The result of air (foul gas) in the system is that it begins to occupy space which would be otherwise available to the ammonia. Air is also wet/humid, and therefore the ingress of air will also bring in moisture.

The largest influence of a cooling system is it’s ability to efficiently transfer heat from one area to another, and the best way to achieve this energy transfer is by convection. In order to maximise the energy absorption potential of ammonia, we take advantage of the latent heat of evaporation which has a much greater energy absorbing requirement when compared with sensible heating. Therefore, if we increase the available surface area for the ammonia liquid to spread across, more of the energy will be absorbed in evaporation and create a more efficient system.

Impurities in the system, such as air, can potentially take up space in all pieces of equipment where heat transfer is occurring. By taking up space which would otherwise be utilized by ammonia, heat is instead transferred into the (already gaseous) air. This heating of air is a far less efficient use of heat transfer and thus the efficacy and efficiency of the system is reduced.

These gasses have a tendency to accumulate at certain zones within system, therefore appropriately placed purging lines can be installed to syphon off impurities.

Removal of Impurities

In order to remove the moisture and foul gas from a system, the best approach is one which constantly acts in order to remove trace amounts before they can impact the plant operation. Air-purgers specifically designed for use with ammonia systems are readily available and should be considered for all ammonia installations to ensure the longevity of the system. Foul gas collectors come in various sizes and configurations dependent on the size of the system. A basic representation of the foul gas removal process is shown in Figure 2.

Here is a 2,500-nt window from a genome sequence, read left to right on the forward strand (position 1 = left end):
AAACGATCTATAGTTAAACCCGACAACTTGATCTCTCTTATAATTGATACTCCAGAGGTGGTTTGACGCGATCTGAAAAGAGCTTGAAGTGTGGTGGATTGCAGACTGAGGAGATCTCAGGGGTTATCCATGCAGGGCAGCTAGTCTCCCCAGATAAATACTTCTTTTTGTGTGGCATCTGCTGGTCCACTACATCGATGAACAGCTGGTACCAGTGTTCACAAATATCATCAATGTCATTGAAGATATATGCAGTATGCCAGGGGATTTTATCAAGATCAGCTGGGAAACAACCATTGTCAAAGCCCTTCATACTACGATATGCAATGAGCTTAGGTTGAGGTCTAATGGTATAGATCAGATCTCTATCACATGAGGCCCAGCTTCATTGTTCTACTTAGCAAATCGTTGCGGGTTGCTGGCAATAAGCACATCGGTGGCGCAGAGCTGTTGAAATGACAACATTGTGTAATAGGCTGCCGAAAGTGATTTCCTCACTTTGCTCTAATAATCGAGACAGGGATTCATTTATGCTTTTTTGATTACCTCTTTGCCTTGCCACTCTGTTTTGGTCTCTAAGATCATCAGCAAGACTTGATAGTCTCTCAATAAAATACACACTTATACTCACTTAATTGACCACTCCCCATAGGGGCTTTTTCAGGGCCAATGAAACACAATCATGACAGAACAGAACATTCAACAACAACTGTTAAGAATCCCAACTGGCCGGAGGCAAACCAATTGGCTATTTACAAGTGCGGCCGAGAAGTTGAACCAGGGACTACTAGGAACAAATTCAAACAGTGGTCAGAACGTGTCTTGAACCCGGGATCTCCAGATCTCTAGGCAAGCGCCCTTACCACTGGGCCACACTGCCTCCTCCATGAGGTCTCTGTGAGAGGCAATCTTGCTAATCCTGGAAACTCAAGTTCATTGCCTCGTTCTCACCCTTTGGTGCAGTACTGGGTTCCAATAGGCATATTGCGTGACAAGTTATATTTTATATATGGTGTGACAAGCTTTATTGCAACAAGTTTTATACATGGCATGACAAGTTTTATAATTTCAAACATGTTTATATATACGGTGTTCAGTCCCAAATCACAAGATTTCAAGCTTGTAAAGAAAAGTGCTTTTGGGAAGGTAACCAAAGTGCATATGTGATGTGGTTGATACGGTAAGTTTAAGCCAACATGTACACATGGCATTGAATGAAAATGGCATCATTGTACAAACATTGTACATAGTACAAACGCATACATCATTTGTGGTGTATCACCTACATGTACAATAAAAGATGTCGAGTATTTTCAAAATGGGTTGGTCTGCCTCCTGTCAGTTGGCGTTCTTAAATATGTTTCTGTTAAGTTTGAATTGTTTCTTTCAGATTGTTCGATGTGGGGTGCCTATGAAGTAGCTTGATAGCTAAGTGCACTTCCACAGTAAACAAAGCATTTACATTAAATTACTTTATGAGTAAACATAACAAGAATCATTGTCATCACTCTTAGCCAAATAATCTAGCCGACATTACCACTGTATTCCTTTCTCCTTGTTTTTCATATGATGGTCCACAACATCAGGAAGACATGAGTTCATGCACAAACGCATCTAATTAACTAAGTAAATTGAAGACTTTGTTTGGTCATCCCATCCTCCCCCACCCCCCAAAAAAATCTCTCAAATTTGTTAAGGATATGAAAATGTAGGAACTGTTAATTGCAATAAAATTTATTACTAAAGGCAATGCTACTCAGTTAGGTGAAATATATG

Figure 2 – Basic Air Purging unit

The operation, simplified, of the air purger is as follows:

  1. Foul gas is collected from system at various points and fed via a solenoid valve into the Air Purging Unit. This sample can contain ammonia, air and water vapour. Most often this sampling is done on a time based opening of the solenoid valve.
  2. Within the unit, and cooling mechanism acts to condense any ammonia from the collected gas sample and store this at the bottom of the unit. With the ammonia separated from the foul gas stream, the foul gas may be vented safely from the system to atmosphere.
  3. Condensed ammonia, now free of foul gas is drained back to the system.

More sophisticated units also have the ability to remove water from the system by utilising an additional evaporator compartment which removes moisture from the vapour stream before separating other foul gasses. These units are ideal for large installations where water can collect and hide easily amongst field components, making it more difficult to extract by other means.

Figure 3 – A small air purger in the field

The investment of an air purger of an industrial system is well worth the cost of installation, with a typical payback period well under one year of operation. Benefits are realised on many plant attributes such as a consistent high plant efficiency, reduced energy consumption and reduced maintenance costs associated with manual intervention to remove impurities.